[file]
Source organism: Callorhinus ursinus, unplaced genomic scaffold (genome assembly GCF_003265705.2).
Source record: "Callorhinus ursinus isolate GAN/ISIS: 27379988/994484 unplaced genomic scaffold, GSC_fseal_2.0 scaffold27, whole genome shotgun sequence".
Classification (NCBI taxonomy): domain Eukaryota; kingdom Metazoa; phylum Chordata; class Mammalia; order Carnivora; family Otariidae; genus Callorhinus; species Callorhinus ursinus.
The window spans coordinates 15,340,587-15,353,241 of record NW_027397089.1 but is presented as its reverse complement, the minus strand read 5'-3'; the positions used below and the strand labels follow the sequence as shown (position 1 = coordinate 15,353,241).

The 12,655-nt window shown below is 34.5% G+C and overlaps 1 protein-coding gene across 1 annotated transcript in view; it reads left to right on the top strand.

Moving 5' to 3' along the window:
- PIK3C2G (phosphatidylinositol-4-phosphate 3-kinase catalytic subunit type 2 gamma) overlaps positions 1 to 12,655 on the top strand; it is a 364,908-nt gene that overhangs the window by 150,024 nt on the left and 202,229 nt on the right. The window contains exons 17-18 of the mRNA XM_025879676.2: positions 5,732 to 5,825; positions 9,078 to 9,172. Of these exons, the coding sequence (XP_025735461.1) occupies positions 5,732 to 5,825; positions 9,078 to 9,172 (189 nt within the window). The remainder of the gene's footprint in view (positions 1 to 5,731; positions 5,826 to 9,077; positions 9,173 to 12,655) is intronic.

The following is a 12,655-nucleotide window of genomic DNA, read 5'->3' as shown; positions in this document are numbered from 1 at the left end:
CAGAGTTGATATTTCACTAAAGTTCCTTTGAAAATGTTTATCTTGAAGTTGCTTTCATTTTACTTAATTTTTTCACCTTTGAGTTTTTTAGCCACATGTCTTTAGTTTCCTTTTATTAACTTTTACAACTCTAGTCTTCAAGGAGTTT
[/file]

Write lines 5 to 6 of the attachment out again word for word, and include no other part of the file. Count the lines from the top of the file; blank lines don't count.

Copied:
The 12,655-nt window shown below is 34.5% G+C and overlaps 1 protein-coding gene across 1 annotated transcript in view; it reads left to right on the top strand.

Moving 5' to 3' along the window: